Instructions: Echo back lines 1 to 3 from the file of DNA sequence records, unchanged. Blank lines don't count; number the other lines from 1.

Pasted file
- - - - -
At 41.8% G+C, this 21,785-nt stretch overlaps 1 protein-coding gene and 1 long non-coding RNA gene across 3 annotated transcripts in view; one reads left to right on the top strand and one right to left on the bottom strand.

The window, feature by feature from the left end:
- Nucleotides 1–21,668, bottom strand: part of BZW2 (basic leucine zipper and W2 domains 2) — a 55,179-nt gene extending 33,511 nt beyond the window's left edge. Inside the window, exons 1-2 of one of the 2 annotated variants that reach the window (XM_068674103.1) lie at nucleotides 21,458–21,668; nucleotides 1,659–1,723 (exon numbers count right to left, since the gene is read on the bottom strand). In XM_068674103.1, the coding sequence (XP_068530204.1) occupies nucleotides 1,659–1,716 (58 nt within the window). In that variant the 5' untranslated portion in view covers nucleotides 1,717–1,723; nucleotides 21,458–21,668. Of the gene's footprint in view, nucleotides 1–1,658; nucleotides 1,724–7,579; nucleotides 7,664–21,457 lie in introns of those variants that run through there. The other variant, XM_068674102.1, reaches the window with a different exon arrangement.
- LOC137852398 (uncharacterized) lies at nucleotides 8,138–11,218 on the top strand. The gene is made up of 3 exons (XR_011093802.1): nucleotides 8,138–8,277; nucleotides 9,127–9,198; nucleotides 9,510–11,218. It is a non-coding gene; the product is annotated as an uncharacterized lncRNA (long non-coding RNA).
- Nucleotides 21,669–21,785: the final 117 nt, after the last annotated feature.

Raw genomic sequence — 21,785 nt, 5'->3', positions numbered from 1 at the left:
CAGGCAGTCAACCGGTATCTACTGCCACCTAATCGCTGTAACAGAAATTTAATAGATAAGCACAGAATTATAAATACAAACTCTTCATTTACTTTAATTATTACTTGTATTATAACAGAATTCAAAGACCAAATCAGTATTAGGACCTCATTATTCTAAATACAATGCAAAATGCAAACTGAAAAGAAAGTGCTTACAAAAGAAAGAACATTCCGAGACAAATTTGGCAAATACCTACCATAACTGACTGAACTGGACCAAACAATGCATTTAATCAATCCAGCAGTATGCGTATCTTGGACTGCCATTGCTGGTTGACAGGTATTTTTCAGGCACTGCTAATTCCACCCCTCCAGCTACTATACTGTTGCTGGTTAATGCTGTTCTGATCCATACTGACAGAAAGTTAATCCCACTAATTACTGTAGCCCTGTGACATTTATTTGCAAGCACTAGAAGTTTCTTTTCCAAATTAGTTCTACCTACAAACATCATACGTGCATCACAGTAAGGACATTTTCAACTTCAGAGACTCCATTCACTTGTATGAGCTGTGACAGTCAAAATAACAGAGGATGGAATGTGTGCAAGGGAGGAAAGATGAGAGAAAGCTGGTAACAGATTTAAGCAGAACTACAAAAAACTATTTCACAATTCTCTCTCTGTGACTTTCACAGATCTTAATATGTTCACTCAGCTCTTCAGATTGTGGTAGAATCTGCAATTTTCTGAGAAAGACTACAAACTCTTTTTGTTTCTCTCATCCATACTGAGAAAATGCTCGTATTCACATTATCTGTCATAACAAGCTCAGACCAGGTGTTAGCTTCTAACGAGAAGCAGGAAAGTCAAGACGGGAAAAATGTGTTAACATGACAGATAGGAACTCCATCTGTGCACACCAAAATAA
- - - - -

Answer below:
At 41.8% G+C, this 21,785-nt stretch overlaps 1 protein-coding gene and 1 long non-coding RNA gene across 3 annotated transcripts in view; one reads left to right on the top strand and one right to left on the bottom strand.

The window, feature by feature from the left end:
- Nucleotides 1–21,668, bottom strand: part of BZW2 (basic leucine zipper and W2 domains 2) — a 55,179-nt gene extending 33,511 nt beyond the window's left edge. Inside the window, exons 1-2 of one of the 2 annotated variants that reach the window (XM_068674103.1) lie at nucleotides 21,458–21,668; nucleotides 1,659–1,723 (exon numbers count right to left, since the gene is read on the bottom strand). In XM_068674103.1, the coding sequence (XP_068530204.1) occupies nucleotides 1,659–1,716 (58 nt within the window). In that variant the 5' untranslated portion in view covers nucleotides 1,717–1,723; nucleotides 21,458–21,668. Of the gene's footprint in view, nucleotides 1–1,658; nucleotides 1,724–7,579; nucleotides 7,664–21,457 lie in introns of those variants that run through there. The other variant, XM_068674102.1, reaches the window with a different exon arrangement.